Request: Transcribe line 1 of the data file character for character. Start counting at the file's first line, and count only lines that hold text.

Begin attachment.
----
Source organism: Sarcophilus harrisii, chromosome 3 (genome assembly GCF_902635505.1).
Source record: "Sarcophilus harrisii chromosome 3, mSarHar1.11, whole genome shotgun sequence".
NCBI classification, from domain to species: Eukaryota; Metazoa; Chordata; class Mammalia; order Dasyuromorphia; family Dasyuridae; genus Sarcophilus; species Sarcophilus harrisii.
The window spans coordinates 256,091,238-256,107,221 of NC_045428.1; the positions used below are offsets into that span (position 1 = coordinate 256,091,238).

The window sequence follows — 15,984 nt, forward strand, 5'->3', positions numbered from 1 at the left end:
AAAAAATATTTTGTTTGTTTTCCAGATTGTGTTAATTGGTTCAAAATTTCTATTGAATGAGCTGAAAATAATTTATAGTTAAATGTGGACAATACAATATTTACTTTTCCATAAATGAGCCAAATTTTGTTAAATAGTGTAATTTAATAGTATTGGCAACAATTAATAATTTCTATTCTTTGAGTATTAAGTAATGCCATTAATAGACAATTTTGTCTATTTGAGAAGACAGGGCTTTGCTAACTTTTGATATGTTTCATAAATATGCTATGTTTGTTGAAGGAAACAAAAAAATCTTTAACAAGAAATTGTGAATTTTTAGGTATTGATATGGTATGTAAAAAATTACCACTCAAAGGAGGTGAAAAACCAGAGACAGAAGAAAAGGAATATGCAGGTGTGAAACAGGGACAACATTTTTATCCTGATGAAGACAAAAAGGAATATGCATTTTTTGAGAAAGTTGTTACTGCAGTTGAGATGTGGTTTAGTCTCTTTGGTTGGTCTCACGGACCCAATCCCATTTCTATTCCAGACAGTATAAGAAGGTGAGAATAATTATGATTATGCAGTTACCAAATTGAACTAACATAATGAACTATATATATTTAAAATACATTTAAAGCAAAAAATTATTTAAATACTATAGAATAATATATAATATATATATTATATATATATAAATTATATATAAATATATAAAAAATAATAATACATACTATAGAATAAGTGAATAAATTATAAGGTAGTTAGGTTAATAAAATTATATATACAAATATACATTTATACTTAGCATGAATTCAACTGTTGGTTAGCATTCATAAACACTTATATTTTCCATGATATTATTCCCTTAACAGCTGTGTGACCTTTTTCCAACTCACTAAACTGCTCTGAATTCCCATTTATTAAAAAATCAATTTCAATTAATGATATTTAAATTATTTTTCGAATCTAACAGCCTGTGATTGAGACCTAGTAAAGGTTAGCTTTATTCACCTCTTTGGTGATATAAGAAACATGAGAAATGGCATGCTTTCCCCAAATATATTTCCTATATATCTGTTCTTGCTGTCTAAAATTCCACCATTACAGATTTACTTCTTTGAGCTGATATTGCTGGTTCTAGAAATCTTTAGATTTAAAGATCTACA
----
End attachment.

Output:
Source organism: Sarcophilus harrisii, chromosome 3 (genome assembly GCF_902635505.1).